On July 5, 2009, nine days after the MPA was signed, the bankruptcy court approved the sale. In re General Motors Corp., 407 B.R. 463 (Bankr. S.D.N.Y. 2009) . The 2009 Sale Order provides:

In accordance with the terms of the UAW Retiree Settlement Agreement, . . . all obligations of the Purchaser and the Sellers to provide Retiree Medical Benefits to members of the Class and Covered Group shall be governed by the UAW Retiree Settlement Agreement, and, in accordance with section 5.D of the UAW Retiree Settlement Agreement, all provisions of the Purchaser’s Plan relating to Retiree Medical Benefits for the Class and/or the Covered Group shall terminate as of the Implementation Date or otherwise be amended so as to be consistent with the UAW Retiree Settlement Agreement (as each term is defined in the UAW Retiree Settlement Agreement), and the Purchaser shall not thereafter have any such obligations as set forth in Section 5.D of the UAW Retiree Settlement Agreement.

(emphasis added). The “Purchaser” refers to New GM. The “UAW Retiree Settlement Agreement” refers to the 2009 UAW Retiree Settlement Agreement (2009 RSA), negotiated and signed by GM and the UAW. The 2009 RSA did not come into legal effect until July 10, five days after the bankruptcy court approved GM’s § 363 sale.

The 2009 RSA does not explicitly mention the $450 million payment. The 2009 RSA also does not explain the benefit of the bargain to the UAW. It does indicate that the parties acknowledge “the costs, risks, and delays associated with litigating the issue,” and that New GM “releases and forever discharges the Class Representatives and Class Counsel from any and all claims . . . that arise from their . . . involvement with respect to the assertion of the claims and negotiations leading to this agreement.”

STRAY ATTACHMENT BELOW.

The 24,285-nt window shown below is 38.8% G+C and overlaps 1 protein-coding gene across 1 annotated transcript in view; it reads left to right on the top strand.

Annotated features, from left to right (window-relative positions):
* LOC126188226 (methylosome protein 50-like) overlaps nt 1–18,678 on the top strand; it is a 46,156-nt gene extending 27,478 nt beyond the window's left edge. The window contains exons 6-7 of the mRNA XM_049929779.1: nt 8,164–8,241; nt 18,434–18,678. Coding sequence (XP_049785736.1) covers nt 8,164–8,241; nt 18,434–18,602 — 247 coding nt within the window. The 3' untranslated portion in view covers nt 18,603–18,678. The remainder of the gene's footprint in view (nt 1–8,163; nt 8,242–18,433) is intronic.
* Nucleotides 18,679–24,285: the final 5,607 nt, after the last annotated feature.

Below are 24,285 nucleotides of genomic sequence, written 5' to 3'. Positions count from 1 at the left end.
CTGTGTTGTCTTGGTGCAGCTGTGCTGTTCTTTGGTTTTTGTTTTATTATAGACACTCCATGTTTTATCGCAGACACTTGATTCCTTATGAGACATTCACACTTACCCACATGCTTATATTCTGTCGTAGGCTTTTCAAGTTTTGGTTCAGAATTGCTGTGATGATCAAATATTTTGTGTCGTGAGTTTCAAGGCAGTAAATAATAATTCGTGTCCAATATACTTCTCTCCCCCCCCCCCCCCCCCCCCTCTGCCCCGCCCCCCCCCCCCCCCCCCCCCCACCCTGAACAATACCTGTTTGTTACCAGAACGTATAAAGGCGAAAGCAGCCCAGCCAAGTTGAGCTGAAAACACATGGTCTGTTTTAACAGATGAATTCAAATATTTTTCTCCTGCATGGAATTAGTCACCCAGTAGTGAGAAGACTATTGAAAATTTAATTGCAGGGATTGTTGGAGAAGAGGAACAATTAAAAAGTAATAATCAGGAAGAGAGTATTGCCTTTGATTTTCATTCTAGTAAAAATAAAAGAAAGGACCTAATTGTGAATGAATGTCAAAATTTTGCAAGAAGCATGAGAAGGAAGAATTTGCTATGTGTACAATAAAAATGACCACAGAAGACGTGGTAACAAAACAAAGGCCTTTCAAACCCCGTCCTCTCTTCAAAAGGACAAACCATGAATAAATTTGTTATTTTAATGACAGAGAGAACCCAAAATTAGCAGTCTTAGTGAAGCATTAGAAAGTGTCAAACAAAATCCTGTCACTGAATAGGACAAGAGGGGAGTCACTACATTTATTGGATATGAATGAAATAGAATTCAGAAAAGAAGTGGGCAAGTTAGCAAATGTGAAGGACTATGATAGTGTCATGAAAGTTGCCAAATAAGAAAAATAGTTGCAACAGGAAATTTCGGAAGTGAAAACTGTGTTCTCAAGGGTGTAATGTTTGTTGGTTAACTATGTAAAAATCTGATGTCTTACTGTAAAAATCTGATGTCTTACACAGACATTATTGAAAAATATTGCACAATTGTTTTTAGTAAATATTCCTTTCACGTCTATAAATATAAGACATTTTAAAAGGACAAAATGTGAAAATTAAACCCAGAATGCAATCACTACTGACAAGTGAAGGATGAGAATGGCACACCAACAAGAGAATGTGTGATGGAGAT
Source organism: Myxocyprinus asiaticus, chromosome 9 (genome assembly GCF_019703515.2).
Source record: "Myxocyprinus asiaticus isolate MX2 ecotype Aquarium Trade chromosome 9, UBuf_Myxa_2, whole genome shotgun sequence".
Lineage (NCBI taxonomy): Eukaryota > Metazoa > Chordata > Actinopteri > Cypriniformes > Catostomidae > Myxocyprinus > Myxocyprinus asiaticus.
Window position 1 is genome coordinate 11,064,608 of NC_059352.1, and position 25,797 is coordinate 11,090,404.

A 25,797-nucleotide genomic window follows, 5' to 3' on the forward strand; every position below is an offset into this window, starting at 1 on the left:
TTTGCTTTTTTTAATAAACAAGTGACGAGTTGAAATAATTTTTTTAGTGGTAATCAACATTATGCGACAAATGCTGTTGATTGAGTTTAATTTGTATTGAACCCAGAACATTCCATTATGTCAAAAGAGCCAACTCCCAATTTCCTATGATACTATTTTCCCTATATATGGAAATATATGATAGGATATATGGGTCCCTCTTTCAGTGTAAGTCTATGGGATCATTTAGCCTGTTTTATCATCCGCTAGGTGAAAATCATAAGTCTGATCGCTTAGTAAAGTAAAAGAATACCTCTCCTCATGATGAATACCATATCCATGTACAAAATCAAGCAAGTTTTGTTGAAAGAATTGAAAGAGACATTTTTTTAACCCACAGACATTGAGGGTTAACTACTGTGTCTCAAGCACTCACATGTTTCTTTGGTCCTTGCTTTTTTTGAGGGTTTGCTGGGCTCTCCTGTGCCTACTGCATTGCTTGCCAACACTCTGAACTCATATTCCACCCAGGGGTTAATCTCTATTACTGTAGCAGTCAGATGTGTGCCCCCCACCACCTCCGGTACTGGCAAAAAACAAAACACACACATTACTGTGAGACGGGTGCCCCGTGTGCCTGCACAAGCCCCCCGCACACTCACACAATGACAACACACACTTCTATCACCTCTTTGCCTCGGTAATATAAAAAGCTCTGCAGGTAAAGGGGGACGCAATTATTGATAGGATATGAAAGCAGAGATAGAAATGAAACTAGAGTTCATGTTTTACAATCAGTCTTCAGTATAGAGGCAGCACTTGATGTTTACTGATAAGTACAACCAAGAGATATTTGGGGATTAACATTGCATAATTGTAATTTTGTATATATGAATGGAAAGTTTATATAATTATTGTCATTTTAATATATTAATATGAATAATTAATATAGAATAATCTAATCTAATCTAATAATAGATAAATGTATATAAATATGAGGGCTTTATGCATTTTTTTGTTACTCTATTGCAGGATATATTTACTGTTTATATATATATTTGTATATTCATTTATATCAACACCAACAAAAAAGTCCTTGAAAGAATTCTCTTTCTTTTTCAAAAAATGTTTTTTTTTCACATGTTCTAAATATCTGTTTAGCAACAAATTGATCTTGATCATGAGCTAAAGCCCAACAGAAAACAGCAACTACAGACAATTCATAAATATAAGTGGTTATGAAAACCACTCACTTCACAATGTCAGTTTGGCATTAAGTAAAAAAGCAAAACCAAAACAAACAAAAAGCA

C. October 6, 2009-today: Delphi liquidation and instant lawsuit

On October 6, 2009, a few months after New GM’s purchase of Old GM’s assets, “Delphi sold substantially all of its core businesses to a third-party. . . . Delphi then liquidated, disposing of its remaining assets, and paying its retained liabilities.” That same month, UAW sought New GM’s payment of the $450 million contribution. New GM refused to pay, arguing both (1) that it owed no payment for retiree medical benefits other than those expressed in the 2009 RSA and (2) that none of the conditions precedent to the payment of the contribution had come to fruition.

UAW disputes both claims. On April 6, 2010, the UAW filed this case against New GM in United States District Court for the Eastern District of Michigan. New GM asserted that the bankruptcy court that had approved the sale of Old GM had exclusive jurisdiction over the suit. The bankruptcy court determined that it would answer both whether it had jurisdiction and, if so, whether it should exercise that jurisdiction; pending the bankruptcy court’s ruling, the district court stayed proceedings.

The bankruptcy court found that it did have jurisdiction, but found several reasons that tipped the balance in favor of abstention including: that “this controversy . . . involves, or arguably involves, an asserted element of a New GM-UAW deal that was never mentioned in any [bankruptcy court] proceedings . . . [and that] does not need to be decided by [the bankruptcy court] to enable new GM to secure the benefit of its bargain,” and also that the case involved “no bankruptcy issues at all.” In re Motors Liquidation Co., 457 B.R. 276, 289-90 (Bankr. S.D.N.Y. 2011) . Following the bankruptcy court’s ruling, the district court lifted the stay and the parties filed cross-motions for summary judgment.